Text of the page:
Tips for hosting a successful videoconference

Video conferencing quality is affected by a number of factors. One of the most important of which is the connection speed of your system!

  • Test your technology ahead of time. If you’re using a new video conferencing platform or plan to connect from an entirely different location, do a test call and run a speed test to simulate the conditions.
    • To avoid wireless channel interference, connect your video system or desktop/laptop directly to your network.
    • When using Wi-Fi, ensure that you have adequate bandwidth for both upload and download, as this will affect the quality you present to the other participants as well as what quality you can receive from them. Traditionally, a speed of 384 kbps will achieve a lower resolution whereas call speeds of 1024 kbps will allow for high definition video with 720p resolution. Check your connection speed by going to any speed test site. (There is also an app version.)
    • If bandwidth or connection speed becomes an issue during your event, instruct student to turn off video and rely on audio to participate.
  • For best results, use a dedicated webcam (not the embedded system that came with your computer).
  • Use a headset or earpiece with lapel microphone to listen and talk without distracting echoes.
  • Consider the background. Choose a backdrop that won’t be distracting.
  • Consider additional lighting. A simple desk or floor lamp pointed toward your face (from behind the camera) can add the right amount of light to ensure you are perfectly visible to the other participants.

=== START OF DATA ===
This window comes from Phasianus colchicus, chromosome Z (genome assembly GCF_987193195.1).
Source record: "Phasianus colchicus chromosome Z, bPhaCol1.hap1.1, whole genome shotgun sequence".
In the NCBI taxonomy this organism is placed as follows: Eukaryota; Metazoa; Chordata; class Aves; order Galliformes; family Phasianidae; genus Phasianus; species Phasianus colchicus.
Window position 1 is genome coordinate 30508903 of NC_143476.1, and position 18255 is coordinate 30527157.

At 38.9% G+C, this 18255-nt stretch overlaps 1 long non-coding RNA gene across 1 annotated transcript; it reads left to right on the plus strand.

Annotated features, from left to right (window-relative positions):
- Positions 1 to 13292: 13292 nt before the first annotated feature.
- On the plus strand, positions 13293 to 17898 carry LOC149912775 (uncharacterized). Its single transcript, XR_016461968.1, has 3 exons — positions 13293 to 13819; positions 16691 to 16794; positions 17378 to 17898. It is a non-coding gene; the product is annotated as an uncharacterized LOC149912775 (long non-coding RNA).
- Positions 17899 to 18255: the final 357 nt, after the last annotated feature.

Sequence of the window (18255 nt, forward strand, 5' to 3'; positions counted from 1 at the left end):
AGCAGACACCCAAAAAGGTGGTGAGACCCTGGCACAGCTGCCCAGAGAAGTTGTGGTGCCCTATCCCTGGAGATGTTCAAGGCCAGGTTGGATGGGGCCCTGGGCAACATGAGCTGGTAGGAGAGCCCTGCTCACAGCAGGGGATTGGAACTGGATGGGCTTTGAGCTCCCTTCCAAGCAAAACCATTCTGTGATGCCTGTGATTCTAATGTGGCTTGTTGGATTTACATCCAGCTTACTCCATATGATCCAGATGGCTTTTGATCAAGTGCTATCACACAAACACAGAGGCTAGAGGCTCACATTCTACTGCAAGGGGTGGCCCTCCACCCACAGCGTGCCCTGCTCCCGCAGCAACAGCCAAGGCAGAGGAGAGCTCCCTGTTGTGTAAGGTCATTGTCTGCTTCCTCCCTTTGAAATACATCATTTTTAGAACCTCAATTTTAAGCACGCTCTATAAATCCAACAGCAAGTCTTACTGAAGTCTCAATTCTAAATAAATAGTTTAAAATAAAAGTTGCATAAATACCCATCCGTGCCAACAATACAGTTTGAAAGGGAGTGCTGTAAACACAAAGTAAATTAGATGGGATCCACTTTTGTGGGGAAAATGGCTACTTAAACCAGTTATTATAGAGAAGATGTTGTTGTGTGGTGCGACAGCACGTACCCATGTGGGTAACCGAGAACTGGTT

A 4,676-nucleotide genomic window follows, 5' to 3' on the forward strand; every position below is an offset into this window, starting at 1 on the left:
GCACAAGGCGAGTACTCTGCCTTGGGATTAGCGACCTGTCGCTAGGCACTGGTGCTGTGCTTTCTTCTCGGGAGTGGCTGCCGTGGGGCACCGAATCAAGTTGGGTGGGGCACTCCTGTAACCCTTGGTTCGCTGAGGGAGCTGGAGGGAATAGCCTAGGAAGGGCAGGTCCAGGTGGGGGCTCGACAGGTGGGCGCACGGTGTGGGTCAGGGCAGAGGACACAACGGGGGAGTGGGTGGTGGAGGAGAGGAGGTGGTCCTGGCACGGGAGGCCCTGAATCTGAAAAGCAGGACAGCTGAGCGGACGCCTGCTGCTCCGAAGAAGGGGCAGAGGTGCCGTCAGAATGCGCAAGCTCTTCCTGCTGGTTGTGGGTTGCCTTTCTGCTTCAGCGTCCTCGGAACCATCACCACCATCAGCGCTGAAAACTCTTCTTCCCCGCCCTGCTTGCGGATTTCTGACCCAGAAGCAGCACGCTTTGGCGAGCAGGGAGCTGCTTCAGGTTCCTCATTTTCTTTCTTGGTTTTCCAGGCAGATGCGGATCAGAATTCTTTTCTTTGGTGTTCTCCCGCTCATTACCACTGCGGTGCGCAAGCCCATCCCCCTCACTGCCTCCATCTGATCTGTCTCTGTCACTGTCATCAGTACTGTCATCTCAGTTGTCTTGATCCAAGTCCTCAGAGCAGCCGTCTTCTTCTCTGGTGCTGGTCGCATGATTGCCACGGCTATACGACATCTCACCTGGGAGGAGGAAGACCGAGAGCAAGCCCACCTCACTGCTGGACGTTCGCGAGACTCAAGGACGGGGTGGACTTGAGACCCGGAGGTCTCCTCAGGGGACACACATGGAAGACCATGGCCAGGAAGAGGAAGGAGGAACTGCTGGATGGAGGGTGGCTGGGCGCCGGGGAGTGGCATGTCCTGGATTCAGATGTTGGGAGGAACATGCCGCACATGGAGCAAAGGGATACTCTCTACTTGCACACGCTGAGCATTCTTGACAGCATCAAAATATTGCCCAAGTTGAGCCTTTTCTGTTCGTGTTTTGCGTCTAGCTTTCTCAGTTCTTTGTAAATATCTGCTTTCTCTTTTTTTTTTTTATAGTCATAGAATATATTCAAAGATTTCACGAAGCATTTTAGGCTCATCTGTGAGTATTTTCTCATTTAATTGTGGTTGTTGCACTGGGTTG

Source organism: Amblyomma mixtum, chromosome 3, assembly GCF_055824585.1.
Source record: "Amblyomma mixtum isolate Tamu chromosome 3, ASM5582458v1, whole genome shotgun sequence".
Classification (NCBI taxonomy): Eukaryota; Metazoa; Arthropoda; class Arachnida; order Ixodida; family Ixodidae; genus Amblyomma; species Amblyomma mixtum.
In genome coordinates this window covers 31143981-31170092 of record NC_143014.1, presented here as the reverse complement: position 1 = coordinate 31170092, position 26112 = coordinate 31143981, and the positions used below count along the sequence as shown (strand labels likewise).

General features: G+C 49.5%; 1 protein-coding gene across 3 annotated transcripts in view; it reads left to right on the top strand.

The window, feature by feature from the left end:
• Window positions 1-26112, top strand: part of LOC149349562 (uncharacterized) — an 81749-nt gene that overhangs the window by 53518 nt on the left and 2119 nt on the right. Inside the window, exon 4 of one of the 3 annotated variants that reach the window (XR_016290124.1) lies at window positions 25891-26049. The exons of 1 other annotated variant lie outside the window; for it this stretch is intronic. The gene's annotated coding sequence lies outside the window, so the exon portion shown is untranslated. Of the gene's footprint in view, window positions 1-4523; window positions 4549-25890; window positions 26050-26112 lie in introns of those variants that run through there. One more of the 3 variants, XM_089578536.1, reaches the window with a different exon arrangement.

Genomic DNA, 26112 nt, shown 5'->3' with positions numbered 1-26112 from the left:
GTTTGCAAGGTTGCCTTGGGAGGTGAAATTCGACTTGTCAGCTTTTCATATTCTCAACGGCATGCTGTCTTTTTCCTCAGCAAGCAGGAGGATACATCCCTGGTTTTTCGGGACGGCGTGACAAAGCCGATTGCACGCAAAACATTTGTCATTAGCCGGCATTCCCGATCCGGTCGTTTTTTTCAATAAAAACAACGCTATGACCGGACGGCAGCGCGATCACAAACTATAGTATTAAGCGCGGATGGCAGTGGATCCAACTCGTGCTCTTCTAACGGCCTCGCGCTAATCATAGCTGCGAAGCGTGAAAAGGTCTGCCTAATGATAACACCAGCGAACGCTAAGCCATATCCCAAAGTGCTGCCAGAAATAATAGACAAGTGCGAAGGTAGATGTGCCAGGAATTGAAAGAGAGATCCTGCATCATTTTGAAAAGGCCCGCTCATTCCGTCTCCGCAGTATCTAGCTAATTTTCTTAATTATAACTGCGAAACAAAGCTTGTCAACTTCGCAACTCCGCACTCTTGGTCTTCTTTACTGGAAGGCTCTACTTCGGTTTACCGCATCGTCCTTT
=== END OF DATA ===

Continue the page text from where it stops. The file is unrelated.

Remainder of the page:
• Avoid windows. windows can negatively impact the quality of light by either washing you out (too bright) or providing too much backlight (too dark). Whenever possible, make sure you are sitting with your back to a wall rather than a window.
  • Consider your appearance and remember to sit up straight and smile!
  • Test your audio and video quality before a call, using the ‘Local Video View’. This is the perfect way to check your lighting and background.
  • Schedule a test-run with our staff. We can provide you the opportunity to try out your system before you “go live” with your class.
  • Mute when you are not speaking (and encourage students to do the same). This will significantly reduce the chance of echoing and audio distortion.
  • Collect your talking points beforehand. Draft a brief introductory script including the key bullet points you need to cover, and any technical instructions.
  • Don’t over prepare. Although you should know your main talking points, avoid attempting to memorize a script word for word. Be flexible and prepared to improvise on the fly.
  • Consider recording the session. Session recordings are useful for makeup activities and as a resource for both you and the students to revisit at a later time.
  • Provide an “Introductory” overview of the videoconferencing technology at the start of your first session. Follow-up with a brief reminder of the technology interface (e.g., how to ask a question) at the start of each new session.
  • Get to know your students and call on them by name. This will help you to facilitate discussions and better engage your students by leading them in the right direction, rather than just being the “sage on the stage”.
  • Don’t take yourself too seriously. Be professional but be human. When you act naturally and speak extemporaneously, it puts everyone else at ease and builds a better connection with your students. The conversation becomes more engaging and more productive when everyone can relate to one another.
  • Offer to stay online a few extra minutes to address any additional questions about the activity or the course in general. Establishing that the event has reached it’s conclusion and offering to stay online for an additional 5 minutes establishes a good rapport with the students and allows you to see that everyone has left the session before you sign off.

To learn more, contact our Instructional Design team at ‪!

Posted in Classroom Tech, Online Learning, Tech Tips for Faculty, Video


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